Bradley Wherle’s set is comprised of a bare-bones, non-descript apartment with a few walls, entrances, a couple pieces of furniture and a window ingeniously placed into the grooves of the small Davenport Theater. Even the creative picture frames, painted blue like the wall, give us no hint to the kind of life these two lead.
Rago and Cobb don’t disappoint in showing us the hard life they have together during the time before Haufrecht’s entrance, after which we get to see some beautiful moments. Rago and Haufrecht have some great banter, and even greater timing, as they discuss (or try not to discuss) the subject of the Cobb’s son, Larry, Jr. Haufrecht is a pleasure to watch as you see the layers of emotion in his eyes after being asked about his wife, Veronica.
Tom Ashton gives us a nice taste of a couple characters, while Alex Vamvonkakis pulls off the boy next door.
But it is Spring Condoyan, playing Mrs. Doyle (Larry’s mother), who steals the show. Her slow, deliberate delivery made her a pleasure to watch. She had many wonderful moments, but the look she gave Helen right before her exit spoke a thousand words. Her subtext and subtlety left us begging for more.
While I share a birthday with the late Frank D. Gilroy (October 13th), I feel the play is dated, repetitive and heavy. Hays gave a lovely performance, but unfortunately her character had no redeeming qualities, just one of the downfalls of the misogynistic writing she fell prey to.
Director Marcia Haufrecht and her cast do a wonderful job of leaving us with the question: Have our actions, no matter how good the intention, left the world a better place?
The Davenport Theatre Black Box
at 354 West 45th Street
New York, NY 10036
Wednesday, November 11 at 8pm
Thursday, November 12 at 8pm
Friday, November 13 at 8pm
Saturday, November 14 at 8pm
Sunday, November 15 at 3pm (matinee)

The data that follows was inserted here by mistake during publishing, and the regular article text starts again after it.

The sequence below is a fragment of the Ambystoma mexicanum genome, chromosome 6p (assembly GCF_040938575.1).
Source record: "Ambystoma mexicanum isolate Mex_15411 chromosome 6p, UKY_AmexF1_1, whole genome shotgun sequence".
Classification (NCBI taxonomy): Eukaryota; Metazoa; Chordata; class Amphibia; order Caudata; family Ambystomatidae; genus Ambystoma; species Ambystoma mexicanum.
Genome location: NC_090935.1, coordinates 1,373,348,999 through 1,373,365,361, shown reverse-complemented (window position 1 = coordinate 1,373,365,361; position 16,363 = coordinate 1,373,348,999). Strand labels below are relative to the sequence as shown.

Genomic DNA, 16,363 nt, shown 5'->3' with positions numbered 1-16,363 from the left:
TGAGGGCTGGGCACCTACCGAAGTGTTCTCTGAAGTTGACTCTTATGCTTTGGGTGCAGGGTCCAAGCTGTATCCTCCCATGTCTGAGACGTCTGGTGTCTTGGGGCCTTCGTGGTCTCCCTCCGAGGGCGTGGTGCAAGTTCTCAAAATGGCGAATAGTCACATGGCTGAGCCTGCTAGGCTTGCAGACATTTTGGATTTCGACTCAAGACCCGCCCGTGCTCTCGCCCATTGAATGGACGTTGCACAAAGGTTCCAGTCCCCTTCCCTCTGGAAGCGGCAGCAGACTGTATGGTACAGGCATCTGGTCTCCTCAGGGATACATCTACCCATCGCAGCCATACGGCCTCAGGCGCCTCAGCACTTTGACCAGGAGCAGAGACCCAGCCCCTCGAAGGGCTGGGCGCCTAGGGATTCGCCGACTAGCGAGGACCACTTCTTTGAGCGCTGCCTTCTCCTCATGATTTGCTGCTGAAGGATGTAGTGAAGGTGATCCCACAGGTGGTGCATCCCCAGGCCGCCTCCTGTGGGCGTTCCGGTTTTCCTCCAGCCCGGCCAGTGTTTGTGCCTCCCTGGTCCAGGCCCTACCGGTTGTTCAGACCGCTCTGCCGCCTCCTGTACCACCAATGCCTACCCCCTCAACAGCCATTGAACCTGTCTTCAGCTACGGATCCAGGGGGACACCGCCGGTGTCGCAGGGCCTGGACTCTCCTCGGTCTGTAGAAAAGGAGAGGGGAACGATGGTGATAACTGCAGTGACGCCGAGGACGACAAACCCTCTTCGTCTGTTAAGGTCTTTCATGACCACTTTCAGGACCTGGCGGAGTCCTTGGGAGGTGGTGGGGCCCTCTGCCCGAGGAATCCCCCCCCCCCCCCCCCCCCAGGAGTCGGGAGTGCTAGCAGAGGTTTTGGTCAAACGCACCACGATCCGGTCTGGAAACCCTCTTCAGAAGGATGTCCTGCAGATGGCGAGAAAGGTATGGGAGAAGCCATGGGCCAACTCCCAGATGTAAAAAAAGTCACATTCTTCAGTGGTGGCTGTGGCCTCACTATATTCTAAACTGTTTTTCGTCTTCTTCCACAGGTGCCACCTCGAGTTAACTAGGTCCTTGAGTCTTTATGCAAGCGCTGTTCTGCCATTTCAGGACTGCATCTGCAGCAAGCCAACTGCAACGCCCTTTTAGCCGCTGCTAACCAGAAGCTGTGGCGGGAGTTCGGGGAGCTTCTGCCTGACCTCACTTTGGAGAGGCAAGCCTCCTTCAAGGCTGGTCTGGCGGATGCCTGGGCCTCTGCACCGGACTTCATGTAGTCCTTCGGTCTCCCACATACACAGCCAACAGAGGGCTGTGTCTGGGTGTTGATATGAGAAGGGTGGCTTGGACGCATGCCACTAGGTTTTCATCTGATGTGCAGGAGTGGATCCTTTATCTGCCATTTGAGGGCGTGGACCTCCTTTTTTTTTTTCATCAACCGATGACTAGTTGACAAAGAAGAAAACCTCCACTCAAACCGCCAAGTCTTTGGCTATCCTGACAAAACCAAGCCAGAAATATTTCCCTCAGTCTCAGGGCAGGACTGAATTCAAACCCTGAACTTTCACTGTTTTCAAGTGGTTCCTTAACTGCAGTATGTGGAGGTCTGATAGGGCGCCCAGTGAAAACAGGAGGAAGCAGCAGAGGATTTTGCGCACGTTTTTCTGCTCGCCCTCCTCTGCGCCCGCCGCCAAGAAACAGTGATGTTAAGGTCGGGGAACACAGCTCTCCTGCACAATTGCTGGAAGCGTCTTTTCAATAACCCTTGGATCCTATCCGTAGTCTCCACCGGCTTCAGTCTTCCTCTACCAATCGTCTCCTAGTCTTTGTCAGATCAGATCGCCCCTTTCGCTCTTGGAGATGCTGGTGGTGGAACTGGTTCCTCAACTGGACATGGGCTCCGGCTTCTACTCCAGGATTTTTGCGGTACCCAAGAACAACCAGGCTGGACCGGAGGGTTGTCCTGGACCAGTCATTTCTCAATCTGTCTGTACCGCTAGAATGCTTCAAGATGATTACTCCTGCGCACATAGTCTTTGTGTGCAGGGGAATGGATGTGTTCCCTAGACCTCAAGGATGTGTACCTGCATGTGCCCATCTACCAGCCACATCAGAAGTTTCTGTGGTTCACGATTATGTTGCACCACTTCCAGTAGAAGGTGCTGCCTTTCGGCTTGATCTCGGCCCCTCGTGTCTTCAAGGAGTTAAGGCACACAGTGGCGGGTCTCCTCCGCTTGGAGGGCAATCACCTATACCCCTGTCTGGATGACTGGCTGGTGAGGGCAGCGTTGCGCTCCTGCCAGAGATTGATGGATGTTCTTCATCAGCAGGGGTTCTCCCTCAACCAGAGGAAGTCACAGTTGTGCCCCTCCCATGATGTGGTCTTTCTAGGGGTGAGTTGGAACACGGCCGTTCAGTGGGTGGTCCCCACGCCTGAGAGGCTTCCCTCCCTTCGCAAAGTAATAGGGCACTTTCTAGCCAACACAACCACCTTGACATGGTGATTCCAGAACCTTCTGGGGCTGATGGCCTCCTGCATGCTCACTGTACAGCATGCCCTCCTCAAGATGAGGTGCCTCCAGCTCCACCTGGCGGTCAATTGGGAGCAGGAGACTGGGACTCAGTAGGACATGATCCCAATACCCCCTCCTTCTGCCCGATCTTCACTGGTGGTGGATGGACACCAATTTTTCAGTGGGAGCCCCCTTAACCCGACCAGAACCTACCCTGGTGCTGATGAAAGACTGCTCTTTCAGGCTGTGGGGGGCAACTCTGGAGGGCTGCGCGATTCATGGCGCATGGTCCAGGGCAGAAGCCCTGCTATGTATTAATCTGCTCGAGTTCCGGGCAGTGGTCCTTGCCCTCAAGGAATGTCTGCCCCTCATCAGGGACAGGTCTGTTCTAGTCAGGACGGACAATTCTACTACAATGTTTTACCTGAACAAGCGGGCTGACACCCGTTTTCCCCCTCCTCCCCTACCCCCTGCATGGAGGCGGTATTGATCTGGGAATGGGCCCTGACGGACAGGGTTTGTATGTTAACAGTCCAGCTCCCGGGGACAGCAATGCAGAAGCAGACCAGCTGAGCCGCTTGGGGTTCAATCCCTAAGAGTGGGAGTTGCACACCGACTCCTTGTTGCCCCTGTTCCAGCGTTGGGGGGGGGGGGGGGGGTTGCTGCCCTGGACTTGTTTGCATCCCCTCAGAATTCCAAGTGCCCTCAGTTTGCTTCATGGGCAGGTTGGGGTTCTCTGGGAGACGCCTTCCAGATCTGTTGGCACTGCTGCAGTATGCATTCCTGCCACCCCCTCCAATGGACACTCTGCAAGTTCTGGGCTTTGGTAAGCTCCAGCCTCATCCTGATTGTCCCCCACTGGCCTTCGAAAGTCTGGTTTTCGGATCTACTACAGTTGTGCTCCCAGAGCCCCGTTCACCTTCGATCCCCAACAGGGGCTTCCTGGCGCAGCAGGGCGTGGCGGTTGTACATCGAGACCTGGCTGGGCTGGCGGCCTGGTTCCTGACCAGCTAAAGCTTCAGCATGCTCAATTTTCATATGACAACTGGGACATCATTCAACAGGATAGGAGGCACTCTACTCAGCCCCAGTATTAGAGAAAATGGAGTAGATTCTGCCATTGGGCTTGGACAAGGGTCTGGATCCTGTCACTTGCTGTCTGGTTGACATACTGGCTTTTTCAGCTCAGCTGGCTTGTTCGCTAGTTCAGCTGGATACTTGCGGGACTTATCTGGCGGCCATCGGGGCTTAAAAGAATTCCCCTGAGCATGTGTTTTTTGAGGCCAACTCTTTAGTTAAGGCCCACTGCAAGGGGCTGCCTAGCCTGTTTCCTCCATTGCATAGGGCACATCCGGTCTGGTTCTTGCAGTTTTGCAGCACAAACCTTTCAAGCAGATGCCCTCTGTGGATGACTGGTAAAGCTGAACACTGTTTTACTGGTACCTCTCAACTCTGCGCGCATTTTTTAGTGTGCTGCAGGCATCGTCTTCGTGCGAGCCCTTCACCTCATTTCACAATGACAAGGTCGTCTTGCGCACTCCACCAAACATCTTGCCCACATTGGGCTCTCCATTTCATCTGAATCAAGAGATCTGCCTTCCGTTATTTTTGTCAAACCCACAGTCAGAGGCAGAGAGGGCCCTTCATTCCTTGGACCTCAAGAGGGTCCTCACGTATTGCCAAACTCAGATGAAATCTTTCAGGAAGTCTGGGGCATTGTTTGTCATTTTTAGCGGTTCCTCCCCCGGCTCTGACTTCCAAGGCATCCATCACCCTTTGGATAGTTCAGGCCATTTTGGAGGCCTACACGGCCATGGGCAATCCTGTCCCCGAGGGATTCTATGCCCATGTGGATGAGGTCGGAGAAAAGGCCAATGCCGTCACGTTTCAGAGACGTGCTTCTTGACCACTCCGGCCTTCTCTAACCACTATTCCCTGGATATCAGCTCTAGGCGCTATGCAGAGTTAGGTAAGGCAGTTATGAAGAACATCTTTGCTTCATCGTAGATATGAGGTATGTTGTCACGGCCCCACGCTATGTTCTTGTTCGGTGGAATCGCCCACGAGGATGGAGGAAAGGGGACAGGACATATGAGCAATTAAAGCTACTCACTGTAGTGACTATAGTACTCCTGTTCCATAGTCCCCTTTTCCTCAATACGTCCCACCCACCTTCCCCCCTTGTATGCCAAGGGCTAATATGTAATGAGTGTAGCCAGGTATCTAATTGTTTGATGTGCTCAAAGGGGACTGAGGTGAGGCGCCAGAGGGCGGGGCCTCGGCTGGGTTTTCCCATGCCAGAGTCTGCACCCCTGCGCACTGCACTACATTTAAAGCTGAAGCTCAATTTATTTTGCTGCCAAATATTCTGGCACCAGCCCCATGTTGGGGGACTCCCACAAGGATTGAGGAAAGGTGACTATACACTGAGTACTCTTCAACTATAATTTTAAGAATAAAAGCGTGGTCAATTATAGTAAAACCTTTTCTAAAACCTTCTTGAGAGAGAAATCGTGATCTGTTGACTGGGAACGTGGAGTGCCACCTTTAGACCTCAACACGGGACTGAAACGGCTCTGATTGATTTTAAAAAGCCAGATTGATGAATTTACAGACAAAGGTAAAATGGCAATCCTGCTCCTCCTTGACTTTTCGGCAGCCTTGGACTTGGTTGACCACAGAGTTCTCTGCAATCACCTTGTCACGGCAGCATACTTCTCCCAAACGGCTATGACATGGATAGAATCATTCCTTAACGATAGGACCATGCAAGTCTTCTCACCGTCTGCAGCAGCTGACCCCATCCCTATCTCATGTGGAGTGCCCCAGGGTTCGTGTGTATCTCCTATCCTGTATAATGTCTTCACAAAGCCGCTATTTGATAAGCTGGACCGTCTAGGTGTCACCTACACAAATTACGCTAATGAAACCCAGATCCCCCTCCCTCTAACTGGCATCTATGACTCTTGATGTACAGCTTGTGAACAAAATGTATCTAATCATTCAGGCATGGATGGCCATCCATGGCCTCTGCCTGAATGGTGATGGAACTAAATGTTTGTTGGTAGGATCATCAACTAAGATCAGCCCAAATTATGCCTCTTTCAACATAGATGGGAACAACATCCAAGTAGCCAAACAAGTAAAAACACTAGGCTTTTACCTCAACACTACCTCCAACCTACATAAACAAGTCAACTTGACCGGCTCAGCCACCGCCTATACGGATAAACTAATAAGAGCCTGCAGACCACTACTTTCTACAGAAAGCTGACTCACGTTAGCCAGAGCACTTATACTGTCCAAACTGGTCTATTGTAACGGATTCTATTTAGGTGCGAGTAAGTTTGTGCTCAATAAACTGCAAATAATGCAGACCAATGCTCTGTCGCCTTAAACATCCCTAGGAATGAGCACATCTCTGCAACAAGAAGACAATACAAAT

Wednesday, November 18 at 8pm
Thursday, November 19 at 8pm
Friday, November 20 at 8pm
Saturday, November 21 at 8pm (closing)
A young girl escapes into a world of imagination when her mother is deployed overseas. As time passes between video chats and calls, Siobhan regresses into the book her mother gifts her. The Faerie, Seaneen, jumps from the pages of the book, becoming both friend and foe to Siobhan. We observe the progression of her psychosis as well as the yearning of her leprechaun to reach his personal goal. Seaneen plays on the Siobhan’s deepest fears and tricks her into doing awful deeds so her mother will return home.
Shaun Peknic directs this emotionally charged piece against a simple yet creative set – a large book symbolizing the bedroom and the downstage area as the living room and office. One of the lines of the play that stood out for me relates to art being a game changer. A game changer to me can mean many things. In the case of this play, I believe that seamless weaving of reality and folklore through the beautiful storytelling of this ensemble cast is a game changer.
Comes A Faery runs until October 24th.
New Ohio Theatre at154 Christopher Street, Suite 1E
Wednesday October 21 at 8PM
Friday October 23 at 8PM
Saturday October 24 at 8PM
I officially kicked off my new theatre season, Halloween. T’is the season to get all creepy with these two amazingly well-written and contrasting plays.